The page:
5. Chave TA, et al. Agranulocytosis and total scalp alopecia following acitretin. Br J Dermatol 2003; 148: 1063–4
6. Jansen T, Altmeyer P. Thrombocytosis induced by low-dose isotretinoin. Int J Dermatol 2000; 39: 956–7
7. Losada R, et al. Thrombocytosis in patients with acute promyelocytic leukaemia during all-trans retinoic acid treatment. Br J Haematol 1996; 95: 704–5
8. Kentos A, et al. All-trans retinoic acid induced thrombocytosis in a patient with acute promyelocytic leukaemia. Br J Haematol 1997; 97: 685.

Effects on the cardiovascular system.

From 1983 to the end of 2005, Health Canada had received 29 reports of adverse cardiovascular effects in patients treated with isotretinoin, including myocardial infarction, stroke, and pulmonary embolism.1Thrombotic stroke has also been attributed to the use of acitretin in a woman treated for psoriasis,2 and rare cases of myocardial ischaemia and infarction have been reported with etretinate.3Thromboembolic disorders have also occurred in patients given tretinoin for remission induction in acute promyelocytic leukaemia. There are rare reports of isotretinoin causing cardiac arrhythmias, such as sinus tachycardia with right branch bundle block4 and atrial tachycardia.5
1. Springuel P, Roy G. Health Canada. Isotretinoin (Accutane): myocardial infarction, cerebrovascular and thromboembolic disorders. Can Adverse React News 2006; 16: 3. Available at: http://www.hc-sc.gc.ca/dhp-mps/medeff/bulletin/ carn-bcei_v16n2-eng.php (accessed 28/07/08
2. Royer B, et al. Acitretin-associated thrombotic stroke. Ann Pharmacother 2002; 36: 1879–82
3. Anonymous. Reports from regulatory agencies: etretinate. WHO Drug Inf 1987; 1: 29
4. Charalabopoulos K, et al. Two new adverse effects of isotretinoin. Br J Dermatol 2003; 148: 593
5. Hasdemir C, et al. Isotretinoin (13-cis-retinoic acid) associated atrial tachycardia. Pacing Clin Electrophysiol 2005; 28: 348–9.

Effects on the eyes.

A number of ocular adverse effects have been reported with oral isotretinoin, and these have been reviewed.1,2 Using the WHO Causality Assessment Guide of Suspected Adverse Reactions, an analysis3 of 2449 spontaneous reports found that decreased dark adaptation, ocular sicca, and the ocular signs and symptoms of intracranial hypertension, accounted for most of the reports that were certainly associated with isotretinoin. In some cases of intracranial hypertension the patient had also been taking other drugs, such as tetracyclines, that have also been associated with this effect. There was also a certain association between isotretinoin and abnormal meibomian gland secretion and gland atrophy, blepharoconjunctivitis, corneal opacities, decreased vision, increased tear osmolarity, keratitis, myopia, ocular discomfort and decreased tolerance to contact lenses, and photophobia. There was a probable association with reversible decreased colour vision and permanent loss of dark adaptation. Other effects that had been reported, but only possibly associated with isotretinoin, included corneal ulcers, diplopia, eyelid oedema, optic neuritis, permanent sicca, and subconjunctival haemorrhage. There are fewer reports of ocular adverse effects with other oral retinoids. Intracranial hypertension with papilloedema, blurred vision, and headache, has been reported with acitretin, etretinate, and tretinoin.4-6 A 1-year follow-up failed to find any evidence of ocular toxicity attributable to etretinate in 4 patients who had received long-term treatment, including 1 patient who had toxic optic neuropathy due to methotrexate and who was able to continue treatment with etretinate.7 Ectropion has been associated with etretinate therapy in a patient.8 Maculopathy occurred in a patient after a year of treatment with acitretin for psoriasis.9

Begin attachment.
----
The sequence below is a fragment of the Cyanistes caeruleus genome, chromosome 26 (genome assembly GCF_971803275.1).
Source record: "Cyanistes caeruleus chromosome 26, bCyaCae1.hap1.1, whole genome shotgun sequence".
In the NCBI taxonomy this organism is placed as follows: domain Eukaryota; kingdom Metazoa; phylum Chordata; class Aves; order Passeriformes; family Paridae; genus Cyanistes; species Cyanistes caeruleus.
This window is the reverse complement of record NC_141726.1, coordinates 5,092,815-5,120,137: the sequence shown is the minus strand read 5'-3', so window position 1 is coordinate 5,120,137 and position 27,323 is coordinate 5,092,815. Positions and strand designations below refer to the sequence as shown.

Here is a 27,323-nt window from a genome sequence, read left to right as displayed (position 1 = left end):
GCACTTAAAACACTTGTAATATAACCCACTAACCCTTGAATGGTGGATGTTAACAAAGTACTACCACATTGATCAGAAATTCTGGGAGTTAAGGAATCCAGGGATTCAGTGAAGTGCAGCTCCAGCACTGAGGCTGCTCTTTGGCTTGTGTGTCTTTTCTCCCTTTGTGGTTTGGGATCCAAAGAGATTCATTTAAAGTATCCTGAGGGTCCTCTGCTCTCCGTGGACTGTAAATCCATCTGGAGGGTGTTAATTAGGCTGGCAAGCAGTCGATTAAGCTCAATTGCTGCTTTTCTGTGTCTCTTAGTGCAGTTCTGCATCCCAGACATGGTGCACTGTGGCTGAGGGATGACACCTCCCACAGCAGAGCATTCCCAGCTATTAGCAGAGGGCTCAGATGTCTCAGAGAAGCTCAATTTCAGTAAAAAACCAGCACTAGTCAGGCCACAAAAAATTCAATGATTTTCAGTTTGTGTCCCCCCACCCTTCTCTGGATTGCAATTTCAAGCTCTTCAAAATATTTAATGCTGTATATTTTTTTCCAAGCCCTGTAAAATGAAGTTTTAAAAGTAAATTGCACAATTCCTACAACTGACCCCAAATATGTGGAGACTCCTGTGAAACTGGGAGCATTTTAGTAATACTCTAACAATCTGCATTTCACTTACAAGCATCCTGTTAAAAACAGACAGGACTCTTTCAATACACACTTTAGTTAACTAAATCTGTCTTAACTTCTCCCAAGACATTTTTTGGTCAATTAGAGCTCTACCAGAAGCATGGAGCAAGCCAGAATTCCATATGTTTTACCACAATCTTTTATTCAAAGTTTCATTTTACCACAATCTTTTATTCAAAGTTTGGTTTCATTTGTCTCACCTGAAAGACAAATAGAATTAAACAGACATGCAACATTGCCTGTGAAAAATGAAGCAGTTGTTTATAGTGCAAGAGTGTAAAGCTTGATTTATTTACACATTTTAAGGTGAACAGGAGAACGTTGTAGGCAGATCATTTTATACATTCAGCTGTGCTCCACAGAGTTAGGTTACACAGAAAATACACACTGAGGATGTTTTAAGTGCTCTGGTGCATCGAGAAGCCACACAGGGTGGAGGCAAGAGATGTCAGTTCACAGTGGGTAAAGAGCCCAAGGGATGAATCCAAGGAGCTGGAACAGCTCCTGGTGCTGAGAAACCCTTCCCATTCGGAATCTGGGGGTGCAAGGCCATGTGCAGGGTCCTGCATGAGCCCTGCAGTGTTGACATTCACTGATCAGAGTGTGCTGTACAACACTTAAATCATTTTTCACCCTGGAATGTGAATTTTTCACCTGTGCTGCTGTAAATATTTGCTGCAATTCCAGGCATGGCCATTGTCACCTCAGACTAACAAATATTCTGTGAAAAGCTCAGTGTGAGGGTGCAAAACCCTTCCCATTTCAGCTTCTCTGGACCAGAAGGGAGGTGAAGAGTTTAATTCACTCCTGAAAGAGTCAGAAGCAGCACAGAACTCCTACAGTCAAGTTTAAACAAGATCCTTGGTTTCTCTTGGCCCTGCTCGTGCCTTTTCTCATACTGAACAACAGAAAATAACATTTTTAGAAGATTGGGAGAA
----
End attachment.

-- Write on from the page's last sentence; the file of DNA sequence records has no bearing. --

1. Fraunfelder FT, et al. Adverse ocular reactions possibly associated with isotretinoin. Am J Ophthalmol 1985; 100: 534–7
2. Fraunfelder FT, et al. Ocular side effects possibly associated with isotretinoin usage. Am J Ophthalmol 2001; 132: 299–305
3. Fraunfelder FW. Ocular side effects associated with isotretinoin. Drugs Today 2004; 40: 23–7
4. Colucciello M. Pseudotumor cerebri induced by all-trans retinoic acid treatment of acute promyelocytic leukemia. Arch Ophthalmol 2003; 121: 1064–5
5. Guirgis MF, Lueder GT. Intracranial hypertension secondary to all-trans retinoic acid treatment for leukemia: diagnosis and management. J AAPOS 2003; 7: 432–4
6. Fraunfelder FW, Fraunfelder FT. Evidence for a probable causal relationship between tretinoin, acitretin, and etretinate and intracranial hypertension. J Neuroophthalmol 2004; 24: 214–16
7. Pitts JF, et al. Etretinate and visual function: a 1-year follow-up study. Br J Dermatol 1991; 125: 53–5
8. Brenner S, et al. Ectropion: an adverse effect of etretinate therapy for psoriasis. DICP Ann Pharmacother 1990; 24: 1007
9. Lois N, White M. Acitretin-associated maculopathy. Arch Ophthalmol 2004; 122: 928–30.

Effects on the gastrointestinal tract.